Two million virtual cemetery visits

I’ve gotten validation for my cemetery tours from an unlikely source — Google Maps.

If I ever thought that my hobby of visiting pioneer cemeteries is “weird,” Google Maps has put an end to that. Why? People LOVE my cemetery photos on Google Maps. So there are far too many of us “weirdos” for it to be “weird” anymore.

I joined the Google Local Guides program mostly for fun and to get help with some photo posting issues. I don’t get many perks and no pay, but I do get positive reinforcement and validation in some unexpected ways. The gamification itself doesn’t motivate me. With just a few points awarded for each contribution, it’s taking freaking forever to get to the next level. 

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What makes me surprised, encouraged and curious is the number of views my photos get. Since 99% of my Google Map photos are cemetery photos of mostly small semi-rural cemeteries, that is a LOT of people interested in cemeteries. The Butteville Cemetery is a pleasant place, but c’mon, it’s not exactly a tourist attraction. Or maybe it is? Established in 1836, Butteville Cemetery is one of the oldest cemeteries I’ve visited in the West.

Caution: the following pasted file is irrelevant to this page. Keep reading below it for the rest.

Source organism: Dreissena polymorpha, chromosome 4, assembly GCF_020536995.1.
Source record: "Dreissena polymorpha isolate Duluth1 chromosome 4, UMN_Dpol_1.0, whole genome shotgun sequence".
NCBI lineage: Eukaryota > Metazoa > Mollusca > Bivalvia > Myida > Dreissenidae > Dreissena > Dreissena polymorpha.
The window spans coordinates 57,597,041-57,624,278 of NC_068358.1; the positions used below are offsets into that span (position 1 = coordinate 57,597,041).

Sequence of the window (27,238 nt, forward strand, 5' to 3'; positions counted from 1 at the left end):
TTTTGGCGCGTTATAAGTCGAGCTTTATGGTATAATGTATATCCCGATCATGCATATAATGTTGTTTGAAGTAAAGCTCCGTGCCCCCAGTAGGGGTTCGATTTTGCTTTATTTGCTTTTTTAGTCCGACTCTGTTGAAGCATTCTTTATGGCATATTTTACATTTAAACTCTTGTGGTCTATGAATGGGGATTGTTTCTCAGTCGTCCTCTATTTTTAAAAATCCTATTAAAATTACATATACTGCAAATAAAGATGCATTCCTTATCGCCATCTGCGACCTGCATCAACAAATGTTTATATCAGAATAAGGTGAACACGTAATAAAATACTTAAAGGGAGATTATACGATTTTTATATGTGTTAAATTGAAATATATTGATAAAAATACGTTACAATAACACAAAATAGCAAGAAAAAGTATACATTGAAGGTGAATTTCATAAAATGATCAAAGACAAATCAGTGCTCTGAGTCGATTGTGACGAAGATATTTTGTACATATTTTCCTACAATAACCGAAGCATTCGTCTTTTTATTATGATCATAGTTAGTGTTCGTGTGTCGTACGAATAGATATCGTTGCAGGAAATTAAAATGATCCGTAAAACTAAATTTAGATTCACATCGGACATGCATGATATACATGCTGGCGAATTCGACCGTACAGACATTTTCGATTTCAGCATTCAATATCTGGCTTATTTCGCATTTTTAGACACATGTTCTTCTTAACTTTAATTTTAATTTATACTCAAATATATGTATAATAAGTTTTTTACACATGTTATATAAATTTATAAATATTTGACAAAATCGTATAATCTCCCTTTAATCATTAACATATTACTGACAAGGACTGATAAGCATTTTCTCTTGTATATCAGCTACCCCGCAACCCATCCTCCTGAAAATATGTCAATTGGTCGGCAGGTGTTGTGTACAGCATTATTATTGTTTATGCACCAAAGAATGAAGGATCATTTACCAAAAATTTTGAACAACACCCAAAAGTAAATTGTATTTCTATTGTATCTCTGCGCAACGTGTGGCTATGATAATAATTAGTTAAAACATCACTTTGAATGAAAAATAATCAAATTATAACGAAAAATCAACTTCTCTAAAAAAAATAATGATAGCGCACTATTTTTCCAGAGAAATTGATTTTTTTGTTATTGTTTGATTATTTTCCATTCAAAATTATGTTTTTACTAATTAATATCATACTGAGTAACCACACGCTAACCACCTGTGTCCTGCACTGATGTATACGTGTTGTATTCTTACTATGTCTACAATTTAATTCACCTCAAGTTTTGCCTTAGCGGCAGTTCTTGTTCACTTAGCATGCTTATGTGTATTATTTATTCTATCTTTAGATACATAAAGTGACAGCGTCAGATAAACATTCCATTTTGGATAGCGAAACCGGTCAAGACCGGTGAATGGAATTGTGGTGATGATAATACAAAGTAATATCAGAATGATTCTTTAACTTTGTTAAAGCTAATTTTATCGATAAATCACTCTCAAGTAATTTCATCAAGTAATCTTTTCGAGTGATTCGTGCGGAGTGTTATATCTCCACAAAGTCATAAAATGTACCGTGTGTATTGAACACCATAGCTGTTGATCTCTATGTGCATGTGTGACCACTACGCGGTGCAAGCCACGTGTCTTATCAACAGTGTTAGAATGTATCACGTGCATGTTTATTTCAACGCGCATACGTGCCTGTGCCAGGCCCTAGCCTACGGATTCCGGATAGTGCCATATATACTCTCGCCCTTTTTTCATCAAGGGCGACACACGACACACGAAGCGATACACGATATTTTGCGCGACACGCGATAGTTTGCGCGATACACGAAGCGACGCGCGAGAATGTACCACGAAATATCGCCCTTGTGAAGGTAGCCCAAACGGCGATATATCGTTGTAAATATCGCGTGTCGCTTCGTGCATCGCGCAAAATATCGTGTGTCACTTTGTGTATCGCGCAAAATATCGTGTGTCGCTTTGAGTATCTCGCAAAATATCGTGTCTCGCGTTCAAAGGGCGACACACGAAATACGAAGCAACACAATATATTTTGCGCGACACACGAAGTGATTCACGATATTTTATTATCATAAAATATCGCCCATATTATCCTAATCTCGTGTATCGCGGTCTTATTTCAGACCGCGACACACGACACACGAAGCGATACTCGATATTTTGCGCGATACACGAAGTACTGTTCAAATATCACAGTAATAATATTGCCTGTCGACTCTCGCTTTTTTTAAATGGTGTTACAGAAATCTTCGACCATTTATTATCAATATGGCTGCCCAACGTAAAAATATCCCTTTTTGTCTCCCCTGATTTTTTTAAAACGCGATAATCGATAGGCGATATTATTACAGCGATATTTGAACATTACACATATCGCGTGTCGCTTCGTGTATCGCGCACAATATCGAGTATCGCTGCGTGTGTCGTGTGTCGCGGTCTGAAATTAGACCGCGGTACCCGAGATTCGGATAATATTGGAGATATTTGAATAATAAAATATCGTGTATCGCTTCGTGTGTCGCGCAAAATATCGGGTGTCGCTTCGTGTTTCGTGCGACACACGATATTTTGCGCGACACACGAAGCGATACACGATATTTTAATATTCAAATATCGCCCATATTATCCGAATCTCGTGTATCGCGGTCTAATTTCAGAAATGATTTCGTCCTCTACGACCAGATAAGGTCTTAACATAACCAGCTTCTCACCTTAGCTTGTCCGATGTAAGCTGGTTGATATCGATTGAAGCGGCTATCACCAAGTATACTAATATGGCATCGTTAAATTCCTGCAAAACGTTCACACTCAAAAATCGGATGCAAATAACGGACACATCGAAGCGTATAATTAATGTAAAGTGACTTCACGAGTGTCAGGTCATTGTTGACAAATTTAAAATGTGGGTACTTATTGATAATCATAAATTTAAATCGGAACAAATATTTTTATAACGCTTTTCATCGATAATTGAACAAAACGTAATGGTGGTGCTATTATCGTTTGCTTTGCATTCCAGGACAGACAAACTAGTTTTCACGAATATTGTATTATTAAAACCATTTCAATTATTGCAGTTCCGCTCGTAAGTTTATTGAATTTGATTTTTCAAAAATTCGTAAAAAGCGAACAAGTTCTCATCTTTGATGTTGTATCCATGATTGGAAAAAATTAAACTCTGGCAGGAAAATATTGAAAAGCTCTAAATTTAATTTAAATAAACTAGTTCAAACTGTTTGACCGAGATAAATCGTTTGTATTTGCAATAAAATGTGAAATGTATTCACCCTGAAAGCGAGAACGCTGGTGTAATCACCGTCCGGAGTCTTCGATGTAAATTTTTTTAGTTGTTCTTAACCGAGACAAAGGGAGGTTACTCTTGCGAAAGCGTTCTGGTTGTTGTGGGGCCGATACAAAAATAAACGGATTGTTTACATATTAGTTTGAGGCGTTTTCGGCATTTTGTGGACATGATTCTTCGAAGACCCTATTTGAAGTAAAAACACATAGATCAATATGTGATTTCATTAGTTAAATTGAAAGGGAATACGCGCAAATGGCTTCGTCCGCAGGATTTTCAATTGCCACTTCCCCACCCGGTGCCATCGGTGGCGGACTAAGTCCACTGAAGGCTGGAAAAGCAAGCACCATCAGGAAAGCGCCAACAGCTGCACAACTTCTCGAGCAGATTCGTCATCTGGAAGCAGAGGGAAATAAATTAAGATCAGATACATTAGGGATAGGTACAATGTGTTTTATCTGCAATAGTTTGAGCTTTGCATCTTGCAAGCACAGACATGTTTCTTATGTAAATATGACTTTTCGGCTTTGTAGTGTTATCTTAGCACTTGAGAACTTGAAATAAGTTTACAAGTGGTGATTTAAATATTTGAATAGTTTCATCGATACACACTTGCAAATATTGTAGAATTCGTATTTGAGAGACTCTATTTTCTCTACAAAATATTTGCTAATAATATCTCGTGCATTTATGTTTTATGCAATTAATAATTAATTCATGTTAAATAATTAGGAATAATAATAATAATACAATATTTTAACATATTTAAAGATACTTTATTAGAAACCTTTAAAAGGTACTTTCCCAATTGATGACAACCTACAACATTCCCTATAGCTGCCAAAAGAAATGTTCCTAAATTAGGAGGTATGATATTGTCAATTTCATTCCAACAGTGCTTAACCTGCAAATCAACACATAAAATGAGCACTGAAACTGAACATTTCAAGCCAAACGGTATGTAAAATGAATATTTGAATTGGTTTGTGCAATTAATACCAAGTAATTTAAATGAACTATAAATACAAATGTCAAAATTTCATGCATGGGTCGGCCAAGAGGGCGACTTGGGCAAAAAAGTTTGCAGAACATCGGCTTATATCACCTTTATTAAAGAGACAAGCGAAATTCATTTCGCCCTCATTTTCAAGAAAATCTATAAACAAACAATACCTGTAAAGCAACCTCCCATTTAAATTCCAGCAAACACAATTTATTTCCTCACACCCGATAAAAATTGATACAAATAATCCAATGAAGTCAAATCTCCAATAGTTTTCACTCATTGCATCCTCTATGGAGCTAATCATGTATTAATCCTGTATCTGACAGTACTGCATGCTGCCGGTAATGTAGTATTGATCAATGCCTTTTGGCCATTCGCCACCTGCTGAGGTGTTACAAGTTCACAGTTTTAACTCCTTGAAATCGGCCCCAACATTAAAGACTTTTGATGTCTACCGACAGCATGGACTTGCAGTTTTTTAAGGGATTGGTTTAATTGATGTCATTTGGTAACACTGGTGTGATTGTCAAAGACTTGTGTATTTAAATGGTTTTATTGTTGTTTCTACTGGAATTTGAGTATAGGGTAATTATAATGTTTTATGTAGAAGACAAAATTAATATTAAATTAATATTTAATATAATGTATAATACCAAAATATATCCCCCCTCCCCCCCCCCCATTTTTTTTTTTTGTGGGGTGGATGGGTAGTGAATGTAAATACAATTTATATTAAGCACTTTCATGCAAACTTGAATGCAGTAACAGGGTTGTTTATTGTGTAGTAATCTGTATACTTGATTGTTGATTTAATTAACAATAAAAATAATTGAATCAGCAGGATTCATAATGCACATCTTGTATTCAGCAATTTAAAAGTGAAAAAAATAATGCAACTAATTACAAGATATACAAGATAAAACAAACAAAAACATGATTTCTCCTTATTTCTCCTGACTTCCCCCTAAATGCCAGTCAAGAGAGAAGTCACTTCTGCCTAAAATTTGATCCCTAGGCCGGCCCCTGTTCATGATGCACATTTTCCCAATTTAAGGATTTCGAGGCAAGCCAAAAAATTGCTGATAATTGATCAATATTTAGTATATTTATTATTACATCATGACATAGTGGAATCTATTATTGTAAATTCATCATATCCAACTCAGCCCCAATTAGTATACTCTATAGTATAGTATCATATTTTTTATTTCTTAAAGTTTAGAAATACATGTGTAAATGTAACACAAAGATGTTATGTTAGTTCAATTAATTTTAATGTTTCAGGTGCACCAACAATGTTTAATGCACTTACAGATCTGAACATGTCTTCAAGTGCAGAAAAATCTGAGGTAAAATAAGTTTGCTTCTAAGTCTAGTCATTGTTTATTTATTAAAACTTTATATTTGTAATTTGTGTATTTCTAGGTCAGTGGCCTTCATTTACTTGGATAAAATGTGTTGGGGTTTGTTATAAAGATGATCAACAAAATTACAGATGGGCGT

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But that’s small potatoes compared to these happenin’ hotspots.

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I can’t help but wonder why my photos are viewed so often. It’s true that my photos are sometimes the first photos, or the only photos, of a cemetery. This is partly because I know a couple tricks for adding photos to Google Map entries when there’s no “add a photo” button. It’s also partly because I’m willing to tromp uphill and through blackberries and weeds to find and photograph some tiny, obscure, overgrown pioneer cemetery. 

It’s probably the case that “armchair tourism” has increased during the pandemic. And sadly, it’s also the case that cemetery visits for burials have increased during the pandemic.

Regardless of the reasons why, and despite my indifference to gamification, I was pleased to learn recently that I had reached some kind of views milestone. I’m sure that many, many people have reached 2 million views of their photos, and I’m nowhere near being a “top photographer,” but the positive feedback intent is appreciated. So I’ll keep doing what I’m doing and you can enjoy the view.

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Stump and Lamb explores personal growth and meaning via travels to pioneer cemeteries of the West.

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